Yoga Pose of The Week: The Headstand

There is good rea­son why near­ly every keen yogi prac­tices a head­stand almost every day. As long as you keep a few impor­tant con­sid­er­a­tions in mind, not only will you not suf­fer from head or neck injuries; you will expe­ri­ence a myr­i­ad of ben­e­fits.

The­se include: improved cir­cu­la­tion through­out the body, increased ener­gy lev­els, improved core strength and strength in the neck, shoul­ders, and spine, a brighter com­plex­ion, bet­ter pos­ture height­ened con­fi­dence, to name a few.

Fol­low the­se sim­ple steps to begin your yogi jour­ney:

1. To begin, bring your mat to the near­est wall. Place the short­er edge again­st the wall.

2. Depend­ing on how thick your mat is, if you are prac­tic­ing on top of a hard­wood or lam­i­nate floor. you may wish to fold your mat to dou­ble it up for about the first three feet near­est the wall. You can also place a neat­ly fold­ed blan­ket near the wall. Either way, try to allow enough room for the length of your fore­arms plus about six inch­es.

3. Stand­ing on your knees fac­ing the wall, clasp your elbows.

4. Release your fore­arms to your mat (or blan­ket) in front of you, slid­ing your palms out to form a tri­an­gu­lar shape with your arms. Check to make sure that your palms are about 5–6 inch­es from the wall, adjust­ing if nec­es­sary. Now inter­lace your fin­gers, keep­ing your palms loose to help ground your wrists, and your thumbs point­ing toward the ceil­ing.

5. Rest the back of your head again­st the broad base of your thumbs, press­ing your crown down into your mat. This will be a small cir­cle on your head about the size of a quar­ter. You may have to adjust your head posi­tion­ing a few times to find where your head and neck feel most sta­ble.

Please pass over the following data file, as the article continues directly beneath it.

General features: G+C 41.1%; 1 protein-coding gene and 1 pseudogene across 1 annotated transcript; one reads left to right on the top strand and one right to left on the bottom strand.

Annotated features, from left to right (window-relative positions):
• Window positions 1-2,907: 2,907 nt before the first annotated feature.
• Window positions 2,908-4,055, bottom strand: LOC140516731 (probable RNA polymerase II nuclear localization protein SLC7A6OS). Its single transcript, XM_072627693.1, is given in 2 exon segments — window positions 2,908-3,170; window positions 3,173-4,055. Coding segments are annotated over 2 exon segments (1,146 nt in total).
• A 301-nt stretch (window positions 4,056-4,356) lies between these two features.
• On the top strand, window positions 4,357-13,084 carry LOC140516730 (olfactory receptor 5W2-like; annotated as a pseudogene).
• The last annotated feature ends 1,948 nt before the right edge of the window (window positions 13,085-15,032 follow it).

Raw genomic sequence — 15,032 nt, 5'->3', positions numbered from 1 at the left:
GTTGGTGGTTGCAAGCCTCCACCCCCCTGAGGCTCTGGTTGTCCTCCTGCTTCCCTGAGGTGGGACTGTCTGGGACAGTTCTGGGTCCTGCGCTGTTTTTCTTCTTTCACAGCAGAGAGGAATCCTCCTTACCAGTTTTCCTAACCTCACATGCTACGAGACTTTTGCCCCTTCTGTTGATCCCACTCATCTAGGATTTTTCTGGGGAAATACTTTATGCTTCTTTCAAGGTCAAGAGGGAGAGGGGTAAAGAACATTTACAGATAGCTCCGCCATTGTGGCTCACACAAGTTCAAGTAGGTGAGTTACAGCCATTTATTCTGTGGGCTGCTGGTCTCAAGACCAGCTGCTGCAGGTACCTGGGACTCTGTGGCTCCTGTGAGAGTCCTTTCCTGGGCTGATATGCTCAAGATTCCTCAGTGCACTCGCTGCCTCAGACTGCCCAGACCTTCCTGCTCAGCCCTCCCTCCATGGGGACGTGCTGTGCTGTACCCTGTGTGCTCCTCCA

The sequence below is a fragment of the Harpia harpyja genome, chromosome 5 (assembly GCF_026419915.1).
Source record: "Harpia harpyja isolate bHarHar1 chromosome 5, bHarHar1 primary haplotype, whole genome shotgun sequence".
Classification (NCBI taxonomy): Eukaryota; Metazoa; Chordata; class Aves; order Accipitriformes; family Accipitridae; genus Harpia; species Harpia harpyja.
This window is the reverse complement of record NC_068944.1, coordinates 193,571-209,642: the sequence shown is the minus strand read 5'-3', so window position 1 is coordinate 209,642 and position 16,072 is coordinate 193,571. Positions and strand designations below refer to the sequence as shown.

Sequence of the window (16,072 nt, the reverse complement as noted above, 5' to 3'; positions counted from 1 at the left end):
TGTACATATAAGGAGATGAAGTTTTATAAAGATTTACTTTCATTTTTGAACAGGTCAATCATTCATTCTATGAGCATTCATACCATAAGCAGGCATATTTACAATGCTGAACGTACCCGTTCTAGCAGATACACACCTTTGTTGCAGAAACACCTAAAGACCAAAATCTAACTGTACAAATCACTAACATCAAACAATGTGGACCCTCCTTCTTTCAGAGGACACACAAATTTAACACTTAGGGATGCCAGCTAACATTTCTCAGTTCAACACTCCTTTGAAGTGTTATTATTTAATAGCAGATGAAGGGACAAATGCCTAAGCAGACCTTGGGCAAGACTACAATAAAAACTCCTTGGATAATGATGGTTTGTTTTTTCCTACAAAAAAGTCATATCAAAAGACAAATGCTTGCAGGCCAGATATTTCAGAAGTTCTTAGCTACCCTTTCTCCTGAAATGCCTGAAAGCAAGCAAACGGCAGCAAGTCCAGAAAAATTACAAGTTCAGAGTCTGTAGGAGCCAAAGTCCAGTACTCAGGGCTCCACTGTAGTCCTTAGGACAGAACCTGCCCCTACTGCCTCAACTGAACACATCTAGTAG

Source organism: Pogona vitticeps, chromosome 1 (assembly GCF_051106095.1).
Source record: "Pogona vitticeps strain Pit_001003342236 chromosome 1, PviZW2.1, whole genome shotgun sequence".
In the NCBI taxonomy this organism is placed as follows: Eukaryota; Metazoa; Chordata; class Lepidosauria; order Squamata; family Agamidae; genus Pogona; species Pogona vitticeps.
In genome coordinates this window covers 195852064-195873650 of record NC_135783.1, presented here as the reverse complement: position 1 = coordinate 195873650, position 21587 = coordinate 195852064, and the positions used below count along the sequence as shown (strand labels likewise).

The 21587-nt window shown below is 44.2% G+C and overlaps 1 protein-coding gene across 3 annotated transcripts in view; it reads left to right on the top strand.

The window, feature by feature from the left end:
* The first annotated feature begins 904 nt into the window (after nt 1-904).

6. Now straight­en your legs. Keep­ing your shoul­ders above your elbows, begin to walk your feet in one foot at a time until you sense that your hips are direct­ly above your tor­so.

7. From here, there are sev­er­al ways to lift off your mat. One way would be to bend both knees, draw­ing them in to your chest as close as pos­si­ble, and with an exhale begin to slow­ly raise them over­head, rest­ing both feet again­st the wall. An alter­na­tive that some find eas­ier would be to keep both legs straight, slow­ly extend­ing either leg over­head as high as pos­si­ble, and with an exhale light­ly spring­ing off the oppo­site foot, straight­en­ing the leg and releas­ing both feet to the wall.

8. Once both feet are on the wall, if you feel com­fort­able, you can explore remov­ing one foot from the wall at a time. This grad­u­al approach will allow your neck and shoul­ders to adjust to the feel­ing of send­ing pro­gres­sive­ly more weight straight down through your crown.

9. With prac­tice, if you feel sta­ble in your body lift­ing one foot off at a time, and your breath remains calm and steady, explore releas­ing both feet simul­ta­ne­ous­ly and bal­anc­ing. If you hap­pen to fall on your feet, be sure to rest in child’s pose (bal­asana) for at least 3–5 deep breaths before set­ting up to lift off again. Rest­ing in child’s pose gives your spine a chance to rest, return­ing to its nat­u­ral cur­va­ture. Your arms can either be extend­ed to help elon­gate your spine, or sim­ply draped by your sides.

When you first begin to prac­tice head­stand, you may come out feel­ing ten­sion in your neck, shoul­ders, and/or spine. This is due to the fact that your body is not used to stand­ing upside down, so the mus­cles in your neck and shoul­ders need to be grad­u­al­ly trained to work in this way. For this rea­son, it is very impor­tant to always rest in child’s pose imme­di­ate­ly after prac­tic­ing a head­stand. If you come up to fast, you risk becom­ing dizzy, and pos­si­bly even faint­ing! When you do come up, do 2–3 neck rolls in both direc­tions, mov­ing slow­ly and in tune with your breath. This will help to work out any kinks in your neck, alle­vi­at­ing ten­sion.

Good luck and have fun prac­tis­ing!

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